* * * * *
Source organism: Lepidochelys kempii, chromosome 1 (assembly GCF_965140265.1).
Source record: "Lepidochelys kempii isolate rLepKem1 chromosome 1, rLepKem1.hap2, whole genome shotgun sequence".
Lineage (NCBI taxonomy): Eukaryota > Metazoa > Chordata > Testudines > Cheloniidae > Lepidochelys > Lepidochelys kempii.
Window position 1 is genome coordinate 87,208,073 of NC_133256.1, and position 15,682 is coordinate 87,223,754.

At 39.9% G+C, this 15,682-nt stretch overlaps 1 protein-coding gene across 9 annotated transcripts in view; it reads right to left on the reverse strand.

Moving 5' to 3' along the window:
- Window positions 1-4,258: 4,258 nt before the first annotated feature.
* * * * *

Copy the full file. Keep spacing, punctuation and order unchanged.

Source organism: Lepidochelys kempii, chromosome 1 (assembly GCF_965140265.1).
Source record: "Lepidochelys kempii isolate rLepKem1 chromosome 1, rLepKem1.hap2, whole genome shotgun sequence".
Lineage (NCBI taxonomy): Eukaryota > Metazoa > Chordata > Testudines > Cheloniidae > Lepidochelys > Lepidochelys kempii.
Window position 1 is genome coordinate 87,208,073 of NC_133256.1, and position 15,682 is coordinate 87,223,754.

At 39.9% G+C, this 15,682-nt stretch overlaps 1 protein-coding gene across 9 annotated transcripts in view; it reads right to left on the reverse strand.

Moving 5' to 3' along the window:
- Window positions 1-4,258: 4,258 nt before the first annotated feature.